Viognier remains a darling in the Pacific Northwest

By on June 25, 2017
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Idaho winemaker Martin Fujishin loads a bin of Viognier from Williamson Vineyards on Tuesday in Caldwell, Idaho.

Idaho winemaker Martin Fujishin loads a bin of Viognier from Williamson Vineyards in Caldwell, Idaho. (Photo by Eric Degerman/Great Northwest Wine)

Viognier ranks among the most maddening and confounding grapes. It is difficult to grow, and it is equally difficult to make into a balanced and delicious wine.

Yet the grape and its often highly floral aromatics has captured the imagination of Northwest winemakers, many of them caught up in the growing interest in Rhône varieties.

Viognier originates in France’s northern Rhône Valley, in a region just south of Côte-Rôtie called Condrieu. As recently as 1965, Viognier had dwindled to just a few acres and appeared on the brink of extinction when its fortunes and plantings improved.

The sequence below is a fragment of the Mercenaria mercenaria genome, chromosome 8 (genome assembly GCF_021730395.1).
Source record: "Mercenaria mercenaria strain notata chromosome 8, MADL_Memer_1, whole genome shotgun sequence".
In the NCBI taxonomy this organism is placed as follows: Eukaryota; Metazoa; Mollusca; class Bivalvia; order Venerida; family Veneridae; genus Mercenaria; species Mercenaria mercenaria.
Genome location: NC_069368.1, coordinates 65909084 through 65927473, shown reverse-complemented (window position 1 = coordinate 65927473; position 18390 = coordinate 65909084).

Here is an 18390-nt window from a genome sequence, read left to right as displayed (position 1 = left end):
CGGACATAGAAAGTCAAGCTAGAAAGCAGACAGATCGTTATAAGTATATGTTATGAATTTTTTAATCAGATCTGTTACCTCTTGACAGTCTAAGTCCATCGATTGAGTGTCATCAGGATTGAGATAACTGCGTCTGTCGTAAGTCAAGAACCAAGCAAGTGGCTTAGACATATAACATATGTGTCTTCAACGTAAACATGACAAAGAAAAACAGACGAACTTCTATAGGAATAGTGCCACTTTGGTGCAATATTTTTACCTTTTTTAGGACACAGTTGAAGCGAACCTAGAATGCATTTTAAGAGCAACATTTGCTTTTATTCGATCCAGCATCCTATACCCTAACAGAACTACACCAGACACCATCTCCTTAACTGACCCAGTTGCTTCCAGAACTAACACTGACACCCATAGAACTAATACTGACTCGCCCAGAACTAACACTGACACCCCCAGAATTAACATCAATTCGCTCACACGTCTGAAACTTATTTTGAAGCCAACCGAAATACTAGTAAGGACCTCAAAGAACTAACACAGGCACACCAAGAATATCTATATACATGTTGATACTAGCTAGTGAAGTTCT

It was first planted in Washington in the 1970s, with some of the first Viognier going in at Red Willow Vineyard in the western Yakima Valley.

Today, Viognier remains a darling amid Washington winemakers, despite its difficulties. Last fall, wineries crushed 1,900 tons of Viognier. Here are 10 examples of Northwest wineries we’ve tasted in recent weeks. Ask for them at your favorite wine merchant or contact the wineries directly.

About Great Northwest Wine

Articles authored by Great Northwest Wine are co-authored by Eric Degerman and Andy Perdue. In most cases, these are wine reviews that are judged blind by the Great Northwest Wine tasting panel.

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